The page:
In addition to your design team, you probably work with product managers, marketers, and engineers. These teammates all provide valuable feedback at different stages of your design process. You can use Abstract to show anyone your work and collect their feedback. But jumping into a design process may feel intimidating, and they might not intuitively know where to start, how to best engage, or really, what to expect.
Here’s a quick guide to help non-designers navigate Abstract Branches quickly, and to productively engage in the design collaboration process. We think this type of collaboration is a win-win for you, your team, your teammates outside the design team, and your company.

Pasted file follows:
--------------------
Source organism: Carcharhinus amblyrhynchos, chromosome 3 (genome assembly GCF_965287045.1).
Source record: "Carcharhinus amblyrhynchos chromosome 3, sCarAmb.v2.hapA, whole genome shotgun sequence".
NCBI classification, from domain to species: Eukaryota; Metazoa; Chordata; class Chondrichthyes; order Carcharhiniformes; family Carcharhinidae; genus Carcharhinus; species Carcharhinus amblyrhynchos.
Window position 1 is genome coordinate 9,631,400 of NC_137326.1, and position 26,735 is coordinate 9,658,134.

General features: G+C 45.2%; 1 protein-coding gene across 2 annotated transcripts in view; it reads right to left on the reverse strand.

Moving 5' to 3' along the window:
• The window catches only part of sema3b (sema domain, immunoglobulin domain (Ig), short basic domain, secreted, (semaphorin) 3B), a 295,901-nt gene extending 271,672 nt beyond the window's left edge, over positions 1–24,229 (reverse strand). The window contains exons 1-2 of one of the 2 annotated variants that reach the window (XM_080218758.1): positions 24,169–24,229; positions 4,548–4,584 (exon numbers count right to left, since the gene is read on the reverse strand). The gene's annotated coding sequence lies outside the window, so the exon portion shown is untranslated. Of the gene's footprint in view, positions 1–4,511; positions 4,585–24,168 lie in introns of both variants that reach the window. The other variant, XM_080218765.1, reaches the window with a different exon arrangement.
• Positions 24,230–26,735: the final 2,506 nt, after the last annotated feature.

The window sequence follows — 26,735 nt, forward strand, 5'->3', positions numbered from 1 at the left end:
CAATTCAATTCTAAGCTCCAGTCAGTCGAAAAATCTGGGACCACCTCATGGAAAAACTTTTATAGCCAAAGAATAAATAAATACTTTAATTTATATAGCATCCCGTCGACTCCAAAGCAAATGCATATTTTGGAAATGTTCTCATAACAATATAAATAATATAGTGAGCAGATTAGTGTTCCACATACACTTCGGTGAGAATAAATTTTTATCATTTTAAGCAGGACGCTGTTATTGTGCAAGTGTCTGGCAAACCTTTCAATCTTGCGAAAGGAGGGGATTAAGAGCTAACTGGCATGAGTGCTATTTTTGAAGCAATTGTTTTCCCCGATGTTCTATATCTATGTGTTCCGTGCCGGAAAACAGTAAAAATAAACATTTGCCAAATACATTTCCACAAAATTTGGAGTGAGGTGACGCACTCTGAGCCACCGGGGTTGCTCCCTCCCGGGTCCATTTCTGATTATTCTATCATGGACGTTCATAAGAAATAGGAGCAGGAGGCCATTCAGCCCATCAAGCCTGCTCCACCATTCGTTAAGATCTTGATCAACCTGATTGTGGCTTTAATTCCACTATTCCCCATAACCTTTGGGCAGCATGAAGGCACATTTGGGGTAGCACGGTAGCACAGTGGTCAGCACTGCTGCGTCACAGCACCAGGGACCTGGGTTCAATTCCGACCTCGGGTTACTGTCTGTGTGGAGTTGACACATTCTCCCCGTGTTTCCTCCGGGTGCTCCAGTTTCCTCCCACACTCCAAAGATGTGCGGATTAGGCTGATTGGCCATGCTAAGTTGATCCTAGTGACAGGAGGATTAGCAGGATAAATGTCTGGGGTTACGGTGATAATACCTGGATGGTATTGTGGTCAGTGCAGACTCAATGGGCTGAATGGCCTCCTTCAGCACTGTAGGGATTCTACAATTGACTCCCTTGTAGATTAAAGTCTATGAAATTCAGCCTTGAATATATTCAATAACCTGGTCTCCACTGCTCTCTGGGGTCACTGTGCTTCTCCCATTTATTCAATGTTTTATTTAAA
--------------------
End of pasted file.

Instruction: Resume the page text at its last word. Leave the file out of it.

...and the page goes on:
What does it mean to be a viewer in Abstract Branches
Abstract has two primary user roles: Contributors and Viewers. Contributors are members of the your design team who can create and edit Sketch files. Viewers have all the same privileges as Contributors, except they can’t edit files or create Collections. Typically, these are teammates who have varying degrees of familiarity with design.
We know it’s invaluable to bring stakeholders together to understand how design decisions get made, and actively participate in those conversations. That’s why we built Abstract to be the central source of truth for design — and not just for designers.
Jumping into Abstract Branches, without a paid seat